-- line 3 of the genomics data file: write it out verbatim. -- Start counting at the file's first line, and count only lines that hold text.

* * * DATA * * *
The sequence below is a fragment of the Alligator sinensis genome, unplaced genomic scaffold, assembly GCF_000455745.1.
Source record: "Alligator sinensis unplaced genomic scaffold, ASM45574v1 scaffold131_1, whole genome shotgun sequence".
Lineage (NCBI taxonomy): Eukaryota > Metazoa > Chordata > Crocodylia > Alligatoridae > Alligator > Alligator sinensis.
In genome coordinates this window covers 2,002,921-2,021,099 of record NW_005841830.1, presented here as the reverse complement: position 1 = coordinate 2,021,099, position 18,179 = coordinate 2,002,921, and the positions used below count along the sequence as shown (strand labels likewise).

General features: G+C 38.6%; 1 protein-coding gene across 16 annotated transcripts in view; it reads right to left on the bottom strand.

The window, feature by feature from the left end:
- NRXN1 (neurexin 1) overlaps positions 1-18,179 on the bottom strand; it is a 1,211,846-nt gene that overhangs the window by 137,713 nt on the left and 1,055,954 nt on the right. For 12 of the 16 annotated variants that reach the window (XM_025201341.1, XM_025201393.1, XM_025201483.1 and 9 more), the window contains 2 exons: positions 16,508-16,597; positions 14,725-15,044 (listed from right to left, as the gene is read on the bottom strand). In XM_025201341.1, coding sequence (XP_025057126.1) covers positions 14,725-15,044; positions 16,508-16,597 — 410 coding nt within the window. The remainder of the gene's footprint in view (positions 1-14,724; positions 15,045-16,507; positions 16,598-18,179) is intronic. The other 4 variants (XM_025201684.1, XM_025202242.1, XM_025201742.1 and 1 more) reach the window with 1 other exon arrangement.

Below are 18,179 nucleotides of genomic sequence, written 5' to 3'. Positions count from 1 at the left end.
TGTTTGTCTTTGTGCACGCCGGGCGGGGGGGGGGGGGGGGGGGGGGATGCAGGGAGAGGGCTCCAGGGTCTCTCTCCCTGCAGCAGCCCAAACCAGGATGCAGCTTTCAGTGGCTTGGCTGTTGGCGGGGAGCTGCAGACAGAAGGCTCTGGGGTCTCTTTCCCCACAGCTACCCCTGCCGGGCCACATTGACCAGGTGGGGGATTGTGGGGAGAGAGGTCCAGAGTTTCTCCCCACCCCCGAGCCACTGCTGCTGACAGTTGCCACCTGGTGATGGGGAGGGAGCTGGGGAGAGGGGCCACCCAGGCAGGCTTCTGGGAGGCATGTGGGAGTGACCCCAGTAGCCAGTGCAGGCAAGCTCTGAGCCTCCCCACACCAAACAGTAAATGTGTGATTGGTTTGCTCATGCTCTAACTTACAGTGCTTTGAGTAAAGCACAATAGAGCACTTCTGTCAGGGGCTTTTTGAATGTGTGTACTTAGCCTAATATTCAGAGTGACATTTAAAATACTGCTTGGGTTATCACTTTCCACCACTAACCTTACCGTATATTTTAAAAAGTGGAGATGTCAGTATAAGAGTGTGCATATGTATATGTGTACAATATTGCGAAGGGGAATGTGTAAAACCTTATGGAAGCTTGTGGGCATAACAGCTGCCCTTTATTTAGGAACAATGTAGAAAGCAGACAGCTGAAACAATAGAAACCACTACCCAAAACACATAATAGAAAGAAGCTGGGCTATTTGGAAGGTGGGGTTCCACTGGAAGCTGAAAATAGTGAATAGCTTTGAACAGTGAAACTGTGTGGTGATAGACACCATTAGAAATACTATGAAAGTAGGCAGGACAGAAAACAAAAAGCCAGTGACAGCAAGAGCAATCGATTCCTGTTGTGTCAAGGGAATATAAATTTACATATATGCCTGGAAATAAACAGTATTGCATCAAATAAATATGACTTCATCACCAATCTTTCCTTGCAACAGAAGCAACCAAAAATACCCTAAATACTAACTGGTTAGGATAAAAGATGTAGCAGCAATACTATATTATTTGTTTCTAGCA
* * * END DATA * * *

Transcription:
Lineage (NCBI taxonomy): Eukaryota > Metazoa > Chordata > Crocodylia > Alligatoridae > Alligator > Alligator sinensis.